Sometimes, the motivation can be spot-on, but if the target is off, the effort doesn’t really matter. Drive east looking for a sunset, and even with a full tank of gas and broad spectrum eyewear, the destination will never be reached.
In a more everyday example, there’s being happy in a marriage. It’s an often-said desire, achieved by some, but for many couples, it feels like an endless struggle, and people are left to wonder what’s wrong with their situation. But rather than a missed opportunity, maybe the problem is the wrong approach. As noted psychiatrist Frank Pittman once said, “Marriage isn’t supposed to make you happy. It’s supposed to make you married.”
The warped perspective you have about wedded bliss is a holdover from your dating period. Everything was great. Adrenaline was firing. Time was unhurried, and the positives dominated. All of that created two lingering beliefs. Number one: “This is the right person for me. They should make me happy,” says Dr. Paulette Sherman, New York City licensed psychologist.
This is something of a new concept. In the past, marriage was for things like social status, safety, and children. Then it shifted to a spouse being a best friend, confidante, and source of self-esteem, says Dr. Dianne Grande, licensed psychologist in Batavia, Illinois. It’s a tall order, and a tiring one. In his work, Eli Finkel, Northwestern University professor of psychology, has called it the suffocation model of marriage, and spoken to us about how higher expectations coupled with less time invested has led to increased rates of marital dissatisfaction.
There’s a certain personal responsibility for feeling happy, but just like how spouses can make each other miserable, they can also make each other feel good. “Happiness is contagious. Another person can affect you,” says Dr. Sonja Lyubomirsky, professor of psychology at University of California, Riverside and author of The How of Happiness.
That brings us to Lingering Belief Number Two: “It will always be effortless,” says Dr. Pat Love, relationship expert and co-author of How to Improve Your Marriage Without Talking About It. But with marriage and children, everything amps up – the pressure, the commitments, the exhaustion – and it’s hard to pursue happiness when you feel like you’re endlessly sharing your resources, she says.
Love has interviewed happy couples, and, as she says, “they all look alike.” They have each other’s backs, work as a team, and prioritize the relationship. Those are merely the components, but what might be needed is an acceptance of three things. You can be happy. You won’t be that way constantly, and negative emotions are part of the equation. The latter are actually normal and purposeful, says Lyubomirsky, adding that she doesn’t have an ideal ratio of positive to negative feelings. You just want more of the first.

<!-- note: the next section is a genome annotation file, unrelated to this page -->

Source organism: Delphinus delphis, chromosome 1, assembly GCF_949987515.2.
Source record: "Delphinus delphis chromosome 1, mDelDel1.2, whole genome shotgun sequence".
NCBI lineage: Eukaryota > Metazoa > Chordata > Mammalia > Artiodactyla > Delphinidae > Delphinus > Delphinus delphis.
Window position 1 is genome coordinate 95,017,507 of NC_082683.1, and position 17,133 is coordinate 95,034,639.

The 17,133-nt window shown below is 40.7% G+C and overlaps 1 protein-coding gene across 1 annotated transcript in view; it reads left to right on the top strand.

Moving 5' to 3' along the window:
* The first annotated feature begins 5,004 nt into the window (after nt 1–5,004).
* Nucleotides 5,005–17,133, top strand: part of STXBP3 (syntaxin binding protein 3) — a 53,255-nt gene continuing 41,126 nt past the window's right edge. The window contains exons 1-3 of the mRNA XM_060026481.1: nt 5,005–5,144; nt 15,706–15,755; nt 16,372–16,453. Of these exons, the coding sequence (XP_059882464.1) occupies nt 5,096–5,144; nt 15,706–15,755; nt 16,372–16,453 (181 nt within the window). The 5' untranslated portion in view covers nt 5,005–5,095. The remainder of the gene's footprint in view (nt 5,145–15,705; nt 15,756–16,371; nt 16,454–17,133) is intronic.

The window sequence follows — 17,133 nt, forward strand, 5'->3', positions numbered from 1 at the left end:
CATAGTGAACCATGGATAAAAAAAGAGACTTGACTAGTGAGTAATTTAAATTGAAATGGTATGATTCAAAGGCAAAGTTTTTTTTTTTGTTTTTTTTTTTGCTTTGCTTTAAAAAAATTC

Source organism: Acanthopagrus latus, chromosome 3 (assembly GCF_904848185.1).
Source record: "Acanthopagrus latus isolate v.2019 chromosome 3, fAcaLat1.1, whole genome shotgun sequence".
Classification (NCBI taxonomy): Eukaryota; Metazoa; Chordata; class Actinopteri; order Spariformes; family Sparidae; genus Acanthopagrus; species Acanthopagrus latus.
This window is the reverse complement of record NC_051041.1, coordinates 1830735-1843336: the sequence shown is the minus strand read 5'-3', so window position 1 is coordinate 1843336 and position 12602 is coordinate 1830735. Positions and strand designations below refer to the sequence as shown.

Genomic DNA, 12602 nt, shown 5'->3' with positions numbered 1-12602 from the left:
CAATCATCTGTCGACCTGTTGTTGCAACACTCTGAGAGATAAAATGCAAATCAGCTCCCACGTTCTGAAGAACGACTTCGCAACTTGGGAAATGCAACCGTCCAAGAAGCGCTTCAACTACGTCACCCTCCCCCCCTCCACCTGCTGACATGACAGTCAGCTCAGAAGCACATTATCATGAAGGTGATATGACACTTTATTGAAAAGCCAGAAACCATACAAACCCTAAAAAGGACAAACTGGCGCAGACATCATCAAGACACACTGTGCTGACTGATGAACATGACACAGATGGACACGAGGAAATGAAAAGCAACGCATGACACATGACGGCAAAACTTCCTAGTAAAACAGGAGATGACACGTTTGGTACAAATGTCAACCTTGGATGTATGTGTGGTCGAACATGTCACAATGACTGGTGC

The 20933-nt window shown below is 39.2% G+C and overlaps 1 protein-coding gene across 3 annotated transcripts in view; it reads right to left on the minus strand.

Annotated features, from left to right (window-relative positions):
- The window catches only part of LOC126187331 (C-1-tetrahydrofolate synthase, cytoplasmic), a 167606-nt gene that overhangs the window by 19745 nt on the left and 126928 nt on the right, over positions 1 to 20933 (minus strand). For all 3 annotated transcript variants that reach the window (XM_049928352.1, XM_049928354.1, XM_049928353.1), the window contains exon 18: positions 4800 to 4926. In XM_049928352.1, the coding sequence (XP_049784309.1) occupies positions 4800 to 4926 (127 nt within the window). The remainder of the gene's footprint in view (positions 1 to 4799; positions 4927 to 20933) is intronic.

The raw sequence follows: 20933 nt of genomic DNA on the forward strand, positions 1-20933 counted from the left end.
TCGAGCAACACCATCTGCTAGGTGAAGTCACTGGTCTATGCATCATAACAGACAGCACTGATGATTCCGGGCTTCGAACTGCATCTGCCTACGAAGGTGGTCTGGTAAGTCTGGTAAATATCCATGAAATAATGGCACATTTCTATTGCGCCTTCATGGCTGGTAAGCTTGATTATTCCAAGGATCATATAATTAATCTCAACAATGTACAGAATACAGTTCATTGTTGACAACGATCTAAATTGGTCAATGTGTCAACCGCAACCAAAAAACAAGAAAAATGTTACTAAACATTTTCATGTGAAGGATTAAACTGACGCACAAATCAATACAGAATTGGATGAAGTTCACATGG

It’s also about balance. Happiness can be a kind of trap, because it comes in short bursts. It’s like watching a football game with non-stop scoring. It’s great for a quarter, then it becomes boring. Love says to strive for contentedness. It’s a continuous state of mind, and one that feels doable. “Being happy comes with pressure. It makes it sound like it’s the partner’s job,” she says.
The unavoidable piece is just the commitment to trying. It’s doing things like being generous, showing appreciation, and saying thank you more than you probably are. “It’s not rocket science,” Lyubomirsky says. But couples fall into patterns. They’re tired. They want the other person to start. Again, there’s no secret to upending the inertia. It’s taking the first step, but once it happens, momentum builds and it spreads. “It creates upward spirals,” she says.
Time together also matters. The underlying dynamic, whatever form and setting it takes, is not always being parents. Out of that comes the part that’s often shunted aside: fun. There’s little happiness without that. “If you never have any fun together, how will you ever value the relationship? You’re only left with the shared responsibilities,” Grande says.
But time can feel like a limited commodity. Love says if there’s a skill to hone to conjure happiness, it’s being creative. Your partner responds well to certain things – fresh bagels on Saturday, a warmed-up towel for bath night. It’s not alone time in the classic sense, but it’s paying attention and doing more than just managing the household.
After that, it’s looking for ways to be together. People can squeeze out time for something appealing, e.g. that last- minute road trip you took. The same rule applies.
“You gotta make your relationship an offer it can’t refuse,” Love says. If the only thing you do is propose coming up with a plan to inject more novelty and excitement, that’s forward progress. “At least that’s a better conversation then, ‘Did you change the diaper?,’” she says.
And if some of your marriage feels like less than spontaneous fun, that’s another thing to accept. The best marriages involve inconvenience. When you’re single, poor listening skills don’t matter, but they’ll be called out by a spouse, and you’ll have to adjust or be called out again. “The person brings out your best and worst self,” Sherman says. “You’re probably a better person now because you’re dealing with another person’s needs. That’s how you improve.”
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Originally published at www.fatherly.com